USA Hockey may not be sending its best players to the upcoming 2018 Winter Olympics, but we still received a glimpse of American hockey’s bright future during the 2018 NHL All-Star Game over the weekend. From Brock Boeser’s flowing locks to Johnny Gaudreau’s dizzying handles, there’s a lot to look forward to.
Boeser, Gaudreau, Auston Matthews, and Jack Eichel were among the most impressive players on the star-studded ice in Tampa. The four Americans can’t play together in the red, white, and blue anytime soon with the NHL’s absence from the Olympics, but this weekend felt like a reminder of what could be built by Team USA in the coming years.
Boeser started and ended the weekend as one of the breakout stars. The Canucks rookie won the Accuracy Shooting event in the Skills Competition, then earned all-star game MVP honors the next day by scoring a pair of goals for the victorious Team Pacific. For his troubles, he walked away with $337,500 in bonuses and a car, which is pretty good for a couple days’ work.
Gaudreau, Matthews, and Eichel were similarly electric during the festivities. Gaudreau won the Puck Control Relay with possibly the smoothest hands in the league. Matthews and Eichel were exceptional as a duo in the 3-on-3 tournament, each scoring a goal for Team Atlantic.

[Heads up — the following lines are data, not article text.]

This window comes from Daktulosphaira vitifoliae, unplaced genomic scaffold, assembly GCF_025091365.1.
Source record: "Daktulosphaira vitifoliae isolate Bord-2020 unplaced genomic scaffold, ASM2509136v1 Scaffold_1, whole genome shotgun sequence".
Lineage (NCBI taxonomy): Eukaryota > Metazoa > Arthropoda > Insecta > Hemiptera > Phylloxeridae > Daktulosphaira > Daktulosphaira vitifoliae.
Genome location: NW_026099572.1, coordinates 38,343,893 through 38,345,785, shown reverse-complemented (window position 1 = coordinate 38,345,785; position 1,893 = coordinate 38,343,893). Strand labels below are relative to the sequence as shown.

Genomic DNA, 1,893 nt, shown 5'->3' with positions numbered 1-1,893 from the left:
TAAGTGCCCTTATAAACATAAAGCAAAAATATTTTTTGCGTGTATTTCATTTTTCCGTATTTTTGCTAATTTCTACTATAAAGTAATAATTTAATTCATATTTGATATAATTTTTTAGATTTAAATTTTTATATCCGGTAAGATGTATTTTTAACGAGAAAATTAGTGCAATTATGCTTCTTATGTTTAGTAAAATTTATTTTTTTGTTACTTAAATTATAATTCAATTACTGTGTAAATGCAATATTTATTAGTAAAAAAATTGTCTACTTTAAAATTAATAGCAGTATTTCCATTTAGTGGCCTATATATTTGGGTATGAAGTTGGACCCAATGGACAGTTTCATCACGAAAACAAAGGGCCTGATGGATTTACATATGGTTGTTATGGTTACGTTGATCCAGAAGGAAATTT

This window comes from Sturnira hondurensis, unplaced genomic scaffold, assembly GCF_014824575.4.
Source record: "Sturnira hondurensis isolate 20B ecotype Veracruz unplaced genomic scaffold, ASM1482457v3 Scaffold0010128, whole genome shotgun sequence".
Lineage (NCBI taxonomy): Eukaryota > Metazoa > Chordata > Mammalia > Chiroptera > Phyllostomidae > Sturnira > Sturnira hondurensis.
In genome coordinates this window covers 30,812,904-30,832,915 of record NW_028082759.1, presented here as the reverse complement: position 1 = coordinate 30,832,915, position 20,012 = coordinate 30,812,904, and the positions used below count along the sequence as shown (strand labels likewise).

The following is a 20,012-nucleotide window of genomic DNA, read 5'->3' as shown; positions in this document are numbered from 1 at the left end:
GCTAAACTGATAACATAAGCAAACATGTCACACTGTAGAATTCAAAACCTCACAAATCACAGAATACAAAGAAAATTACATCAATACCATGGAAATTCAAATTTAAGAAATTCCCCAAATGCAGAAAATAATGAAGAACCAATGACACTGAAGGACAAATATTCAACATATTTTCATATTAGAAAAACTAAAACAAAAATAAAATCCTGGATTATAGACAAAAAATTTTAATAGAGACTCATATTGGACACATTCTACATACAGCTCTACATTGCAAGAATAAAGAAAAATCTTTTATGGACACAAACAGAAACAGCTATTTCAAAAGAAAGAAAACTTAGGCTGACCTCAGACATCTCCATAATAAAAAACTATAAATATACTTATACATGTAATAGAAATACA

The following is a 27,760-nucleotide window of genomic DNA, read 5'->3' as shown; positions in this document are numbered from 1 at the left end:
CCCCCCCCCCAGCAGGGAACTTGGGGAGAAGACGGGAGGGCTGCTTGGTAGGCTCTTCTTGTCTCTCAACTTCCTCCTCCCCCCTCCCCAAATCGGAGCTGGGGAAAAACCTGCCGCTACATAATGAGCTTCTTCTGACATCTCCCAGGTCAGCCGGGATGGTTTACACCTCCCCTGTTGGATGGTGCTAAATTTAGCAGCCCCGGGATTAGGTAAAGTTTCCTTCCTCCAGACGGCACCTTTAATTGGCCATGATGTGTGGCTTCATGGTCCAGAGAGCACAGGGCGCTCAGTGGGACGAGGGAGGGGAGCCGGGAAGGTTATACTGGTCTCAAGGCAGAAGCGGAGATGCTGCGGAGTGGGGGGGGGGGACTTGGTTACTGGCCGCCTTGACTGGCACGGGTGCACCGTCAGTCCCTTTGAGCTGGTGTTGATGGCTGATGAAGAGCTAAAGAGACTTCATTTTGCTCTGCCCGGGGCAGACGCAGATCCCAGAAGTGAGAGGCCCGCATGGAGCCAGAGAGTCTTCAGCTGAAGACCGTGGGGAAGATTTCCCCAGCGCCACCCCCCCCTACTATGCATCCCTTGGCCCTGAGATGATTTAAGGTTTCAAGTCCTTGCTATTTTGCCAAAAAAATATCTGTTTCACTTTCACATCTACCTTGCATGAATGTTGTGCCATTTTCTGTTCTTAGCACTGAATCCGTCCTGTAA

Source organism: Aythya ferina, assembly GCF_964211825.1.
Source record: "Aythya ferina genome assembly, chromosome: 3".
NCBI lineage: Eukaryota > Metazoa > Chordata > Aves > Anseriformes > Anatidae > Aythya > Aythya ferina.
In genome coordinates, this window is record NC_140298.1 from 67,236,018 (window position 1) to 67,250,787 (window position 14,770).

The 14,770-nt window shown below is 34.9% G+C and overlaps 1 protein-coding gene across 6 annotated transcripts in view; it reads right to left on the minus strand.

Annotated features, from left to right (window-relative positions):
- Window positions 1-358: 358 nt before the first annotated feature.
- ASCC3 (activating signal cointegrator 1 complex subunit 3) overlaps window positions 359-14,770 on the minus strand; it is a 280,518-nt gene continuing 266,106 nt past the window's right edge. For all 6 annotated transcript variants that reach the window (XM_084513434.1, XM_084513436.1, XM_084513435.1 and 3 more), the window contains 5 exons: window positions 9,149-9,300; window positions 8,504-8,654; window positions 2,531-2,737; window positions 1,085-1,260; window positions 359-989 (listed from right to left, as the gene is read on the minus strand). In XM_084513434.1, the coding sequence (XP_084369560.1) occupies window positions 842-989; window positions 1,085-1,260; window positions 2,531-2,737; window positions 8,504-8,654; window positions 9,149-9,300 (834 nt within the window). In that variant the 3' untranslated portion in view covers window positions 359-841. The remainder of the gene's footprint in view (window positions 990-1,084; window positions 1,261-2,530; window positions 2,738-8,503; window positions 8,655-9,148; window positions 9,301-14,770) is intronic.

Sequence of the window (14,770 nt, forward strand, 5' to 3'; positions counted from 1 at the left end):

Imagine those four as the core of a stacked Team USA for the 2022 Winter Olympics in Beijing, which the NHL is still entertaining as a possibility. And consider all of the other young American talent that could be ready to surround them at that time.
At forward, the Americans have Dylan Larkin, Clayton Keller, Nick Schmaltz, Matthew Tkachuk, Alex DeBrincat, and Kyle Connor all in the NHL at age 21 or younger. There’s also top Sabres prospect Casey Mittelstadt, who dominated the 2018 World Juniors, and 16-year-old Jack Hughes, who is widely considered the top candidate to be the No. 1 pick in the 2019 NHL Draft.
On defense, there’s Seth Jones, Zach Werenski, Charlie McAvoy, Jacob Trouba, Noah Hanifin, Will Butcher, Shayne Gostisbehere, and Jaccob Slavin all under age 24. Top goaltenders John Gibson (should’ve been an all-star) and Connor Hellebuyck (was an all-star) are both 24 years old.
Is that enough to topple teams from Canada, Sweden, etc.? Hard to say, but these are pieces that could push Team USA to be its best ever in the future, even better than the 2010 Olympic team that won silver in Vancouver. And while it’s disappointing that we won’t get to see what these guys could do together in Pyeongchang, there should be excitement over the direction of American hockey and the quality of players being produced.
We may not know the next time Team USA will have its full NHL player pool available for a major tournament, but one thing was made readily apparent in Tampa over the weekend: The stars to build around have already arrived.